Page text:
George Frederick Charles Searle

George Frederick Charles Searle
Born (1864-12-03)3 December 1864
Died 16 December 1954(1954-12-16) (aged 90)
Institutions Cavendish Laboratory
Alma mater University of Cambridge
Notable awards FRS[1]
Spouse Alice Mary Edwards

George Frederick Charles Searle FRS[1] (3 December 1864 – 16 December 1954) was a British physicist and teacher.[2]


Searle was born in Oakington, Cambridgeshire, England.

As a child, he knew Clerk Maxwell, whom he considered to be a humorous individual. In 1888 he began work at the Cavendish Laboratory under J.J. Thomson, and ended up working with the lab for 55 years. After World War II, he ran the undergraduate labs. His equipment, used to calibrate the Ohm, with Thompson about 1900, was still being used in the undergraduate lab.

Contributions to science

Searle is known for his work on the velocity dependence of the electromagnetic mass. This was a direct predecessor of Einstein's theory of special relativity, when several people were investigating the change of mass with velocity. Following the work of Oliver Heaviside, he defined the expression Heaviside ellipsoid, which means that the electrostatic field is contracted in the line of motion. Those developments, when modified, were ultimately important for the development of special relativity.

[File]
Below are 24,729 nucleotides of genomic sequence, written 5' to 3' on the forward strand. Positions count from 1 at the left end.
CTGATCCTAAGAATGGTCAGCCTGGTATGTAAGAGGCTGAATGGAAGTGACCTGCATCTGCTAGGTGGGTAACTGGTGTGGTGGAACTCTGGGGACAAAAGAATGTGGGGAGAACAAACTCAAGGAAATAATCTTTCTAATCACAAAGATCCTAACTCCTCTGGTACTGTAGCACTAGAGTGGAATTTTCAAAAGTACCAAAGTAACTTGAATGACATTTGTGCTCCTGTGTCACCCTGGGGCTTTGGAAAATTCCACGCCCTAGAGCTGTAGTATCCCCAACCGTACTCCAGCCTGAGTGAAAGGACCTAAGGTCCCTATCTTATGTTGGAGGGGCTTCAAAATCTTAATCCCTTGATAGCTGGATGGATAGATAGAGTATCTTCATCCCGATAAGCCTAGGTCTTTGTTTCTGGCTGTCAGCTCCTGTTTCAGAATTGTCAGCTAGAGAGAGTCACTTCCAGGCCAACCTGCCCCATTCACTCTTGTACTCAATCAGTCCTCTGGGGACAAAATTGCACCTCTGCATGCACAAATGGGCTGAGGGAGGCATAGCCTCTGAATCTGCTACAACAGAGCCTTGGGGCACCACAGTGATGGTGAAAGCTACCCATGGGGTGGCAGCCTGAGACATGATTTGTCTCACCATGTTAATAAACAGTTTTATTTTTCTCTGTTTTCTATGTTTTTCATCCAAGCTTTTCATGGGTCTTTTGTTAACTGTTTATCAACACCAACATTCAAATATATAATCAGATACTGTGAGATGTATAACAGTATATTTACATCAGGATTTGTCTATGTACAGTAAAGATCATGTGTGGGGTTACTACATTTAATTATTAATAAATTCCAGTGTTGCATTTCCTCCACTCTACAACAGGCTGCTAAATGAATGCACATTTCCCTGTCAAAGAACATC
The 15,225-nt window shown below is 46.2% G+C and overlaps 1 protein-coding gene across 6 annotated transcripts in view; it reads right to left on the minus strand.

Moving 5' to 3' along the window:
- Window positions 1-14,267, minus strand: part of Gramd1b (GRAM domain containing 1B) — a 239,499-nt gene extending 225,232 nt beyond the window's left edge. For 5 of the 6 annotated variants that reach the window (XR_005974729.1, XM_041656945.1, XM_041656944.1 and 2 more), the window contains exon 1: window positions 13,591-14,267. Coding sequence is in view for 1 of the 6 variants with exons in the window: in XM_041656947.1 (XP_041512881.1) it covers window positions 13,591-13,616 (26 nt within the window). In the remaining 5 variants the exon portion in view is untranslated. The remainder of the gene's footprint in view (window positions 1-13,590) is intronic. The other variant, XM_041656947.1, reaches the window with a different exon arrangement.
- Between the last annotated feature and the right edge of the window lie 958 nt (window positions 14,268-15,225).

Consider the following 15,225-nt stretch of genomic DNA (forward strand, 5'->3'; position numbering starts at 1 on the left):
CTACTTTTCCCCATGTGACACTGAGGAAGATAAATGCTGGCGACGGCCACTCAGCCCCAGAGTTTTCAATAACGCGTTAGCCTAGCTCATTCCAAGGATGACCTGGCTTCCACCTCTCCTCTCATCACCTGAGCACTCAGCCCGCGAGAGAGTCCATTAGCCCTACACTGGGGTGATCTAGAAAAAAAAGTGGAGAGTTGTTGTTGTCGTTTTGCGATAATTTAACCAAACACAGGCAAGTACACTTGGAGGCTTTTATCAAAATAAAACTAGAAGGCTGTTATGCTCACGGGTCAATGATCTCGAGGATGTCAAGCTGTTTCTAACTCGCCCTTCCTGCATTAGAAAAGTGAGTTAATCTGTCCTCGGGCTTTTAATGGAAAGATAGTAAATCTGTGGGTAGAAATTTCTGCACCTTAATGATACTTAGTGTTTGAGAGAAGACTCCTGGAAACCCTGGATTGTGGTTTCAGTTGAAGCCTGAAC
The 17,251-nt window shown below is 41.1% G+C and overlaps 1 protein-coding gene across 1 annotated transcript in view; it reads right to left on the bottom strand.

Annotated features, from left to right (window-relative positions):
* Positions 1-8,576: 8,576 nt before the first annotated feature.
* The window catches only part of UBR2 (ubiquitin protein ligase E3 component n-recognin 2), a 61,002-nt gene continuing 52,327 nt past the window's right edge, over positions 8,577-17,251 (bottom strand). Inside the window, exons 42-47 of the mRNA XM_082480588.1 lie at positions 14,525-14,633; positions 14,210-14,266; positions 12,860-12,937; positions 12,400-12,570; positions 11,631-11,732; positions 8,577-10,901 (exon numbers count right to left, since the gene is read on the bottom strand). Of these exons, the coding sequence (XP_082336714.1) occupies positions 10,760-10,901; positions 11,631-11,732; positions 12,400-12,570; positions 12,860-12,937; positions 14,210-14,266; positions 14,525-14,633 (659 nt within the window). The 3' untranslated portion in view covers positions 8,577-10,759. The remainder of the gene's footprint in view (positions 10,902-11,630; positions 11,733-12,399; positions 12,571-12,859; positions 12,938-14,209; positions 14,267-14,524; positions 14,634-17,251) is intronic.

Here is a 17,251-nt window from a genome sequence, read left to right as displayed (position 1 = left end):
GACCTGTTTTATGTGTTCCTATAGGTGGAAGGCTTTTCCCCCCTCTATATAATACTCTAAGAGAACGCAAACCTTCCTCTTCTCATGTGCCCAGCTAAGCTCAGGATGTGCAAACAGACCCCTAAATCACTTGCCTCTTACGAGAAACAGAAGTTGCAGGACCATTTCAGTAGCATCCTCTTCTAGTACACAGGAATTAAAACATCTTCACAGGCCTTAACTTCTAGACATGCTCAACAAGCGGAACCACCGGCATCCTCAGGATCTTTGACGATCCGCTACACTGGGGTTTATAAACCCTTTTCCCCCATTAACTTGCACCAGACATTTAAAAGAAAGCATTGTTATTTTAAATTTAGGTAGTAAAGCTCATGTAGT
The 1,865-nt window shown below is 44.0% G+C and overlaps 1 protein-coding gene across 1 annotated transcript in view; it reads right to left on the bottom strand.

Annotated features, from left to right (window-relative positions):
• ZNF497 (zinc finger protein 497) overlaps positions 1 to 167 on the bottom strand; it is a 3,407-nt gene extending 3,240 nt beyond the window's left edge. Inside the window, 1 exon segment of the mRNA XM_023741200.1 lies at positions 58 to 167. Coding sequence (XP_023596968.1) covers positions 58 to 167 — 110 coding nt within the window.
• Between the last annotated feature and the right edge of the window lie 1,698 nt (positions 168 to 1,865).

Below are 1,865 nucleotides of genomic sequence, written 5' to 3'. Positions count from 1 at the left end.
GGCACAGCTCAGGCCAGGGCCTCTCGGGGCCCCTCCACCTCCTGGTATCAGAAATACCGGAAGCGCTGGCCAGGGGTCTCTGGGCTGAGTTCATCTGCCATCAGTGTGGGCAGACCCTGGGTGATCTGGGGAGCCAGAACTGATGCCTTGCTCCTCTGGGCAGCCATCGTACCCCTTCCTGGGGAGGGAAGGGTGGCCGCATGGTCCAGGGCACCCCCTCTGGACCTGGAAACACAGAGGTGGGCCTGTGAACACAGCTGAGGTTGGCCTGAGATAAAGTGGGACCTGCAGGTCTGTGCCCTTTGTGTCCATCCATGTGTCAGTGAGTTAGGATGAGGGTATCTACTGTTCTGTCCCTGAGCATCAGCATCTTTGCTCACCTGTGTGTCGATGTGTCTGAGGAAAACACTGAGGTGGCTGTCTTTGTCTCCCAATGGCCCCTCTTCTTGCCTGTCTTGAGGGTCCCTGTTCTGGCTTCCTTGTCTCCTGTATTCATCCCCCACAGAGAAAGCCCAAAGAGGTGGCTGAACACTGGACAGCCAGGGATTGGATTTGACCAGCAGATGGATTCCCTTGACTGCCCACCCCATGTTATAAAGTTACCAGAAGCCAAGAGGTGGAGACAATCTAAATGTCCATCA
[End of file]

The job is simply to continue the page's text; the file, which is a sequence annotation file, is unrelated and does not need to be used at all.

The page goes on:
Personal life

Searle was married to Alice Mary Edwards. He contracted a disease at the beginning of World War I, was cured, and became a Christian Scientist. He was a keen cyclist and travelled about proselytizing.


Wikisource has original works written by or about:
George Frederick Charles Searle

Searle was the author of papers and books, including:


  1. 1 2 Thomson, George (1955). "George Frederick Charles Searle 1864-1954". Biographical Memoirs of Fellows of the Royal Society. 1: 246–226. doi:10.1098/rsbm.1955.0018. JSTOR 769255.
  2. Searle, G. F. C. (1896). "On the Steady Motion of an Electrified Ellipsoid". Proceedings of the Physical Society of London. 15: 264. doi:10.1088/1478-7814/15/1/323.
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